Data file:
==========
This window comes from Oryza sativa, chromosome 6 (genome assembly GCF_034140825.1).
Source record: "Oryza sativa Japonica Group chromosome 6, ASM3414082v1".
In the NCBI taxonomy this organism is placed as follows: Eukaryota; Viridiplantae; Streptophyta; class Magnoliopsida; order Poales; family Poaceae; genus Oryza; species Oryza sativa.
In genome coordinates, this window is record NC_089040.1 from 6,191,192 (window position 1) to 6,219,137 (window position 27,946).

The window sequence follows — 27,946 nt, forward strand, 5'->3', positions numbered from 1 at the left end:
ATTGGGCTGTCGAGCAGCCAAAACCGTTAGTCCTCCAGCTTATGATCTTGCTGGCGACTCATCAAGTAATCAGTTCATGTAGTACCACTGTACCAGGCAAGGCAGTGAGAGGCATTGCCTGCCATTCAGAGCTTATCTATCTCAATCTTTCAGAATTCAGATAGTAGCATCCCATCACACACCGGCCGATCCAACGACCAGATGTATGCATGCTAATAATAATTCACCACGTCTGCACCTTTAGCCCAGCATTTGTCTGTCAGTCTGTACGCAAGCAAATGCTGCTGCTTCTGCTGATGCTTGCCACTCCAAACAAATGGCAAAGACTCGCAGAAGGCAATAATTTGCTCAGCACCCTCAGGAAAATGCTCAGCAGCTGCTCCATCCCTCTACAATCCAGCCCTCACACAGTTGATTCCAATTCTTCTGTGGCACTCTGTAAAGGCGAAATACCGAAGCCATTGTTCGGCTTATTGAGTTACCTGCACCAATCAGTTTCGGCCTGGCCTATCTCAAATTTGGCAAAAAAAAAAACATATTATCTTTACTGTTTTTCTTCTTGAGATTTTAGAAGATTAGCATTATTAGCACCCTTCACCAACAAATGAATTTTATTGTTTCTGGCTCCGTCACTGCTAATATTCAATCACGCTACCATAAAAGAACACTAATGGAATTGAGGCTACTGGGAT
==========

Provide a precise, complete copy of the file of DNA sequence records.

This window comes from Oryza sativa, chromosome 6 (genome assembly GCF_034140825.1).
Source record: "Oryza sativa Japonica Group chromosome 6, ASM3414082v1".
In the NCBI taxonomy this organism is placed as follows: Eukaryota; Viridiplantae; Streptophyta; class Magnoliopsida; order Poales; family Poaceae; genus Oryza; species Oryza sativa.
In genome coordinates, this window is record NC_089040.1 from 6,191,192 (window position 1) to 6,219,137 (window position 27,946).

The window sequence follows — 27,946 nt, forward strand, 5'->3', positions numbered from 1 at the left end:
ATTGGGCTGTCGAGCAGCCAAAACCGTTAGTCCTCCAGCTTATGATCTTGCTGGCGACTCATCAAGTAATCAGTTCATGTAGTACCACTGTACCAGGCAAGGCAGTGAGAGGCATTGCCTGCCATTCAGAGCTTATCTATCTCAATCTTTCAGAATTCAGATAGTAGCATCCCATCACACACCGGCCGATCCAACGACCAGATGTATGCATGCTAATAATAATTCACCACGTCTGCACCTTTAGCCCAGCATTTGTCTGTCAGTCTGTACGCAAGCAAATGCTGCTGCTTCTGCTGATGCTTGCCACTCCAAACAAATGGCAAAGACTCGCAGAAGGCAATAATTTGCTCAGCACCCTCAGGAAAATGCTCAGCAGCTGCTCCATCCCTCTACAATCCAGCCCTCACACAGTTGATTCCAATTCTTCTGTGGCACTCTGTAAAGGCGAAATACCGAAGCCATTGTTCGGCTTATTGAGTTACCTGCACCAATCAGTTTCGGCCTGGCCTATCTCAAATTTGGCAAAAAAAAAAACATATTATCTTTACTGTTTTTCTTCTTGAGATTTTAGAAGATTAGCATTATTAGCACCCTTCACCAACAAATGAATTTTATTGTTTCTGGCTCCGTCACTGCTAATATTCAATCACGCTACCATAAAAGAACACTAATGGAATTGAGGCTACTGGGAT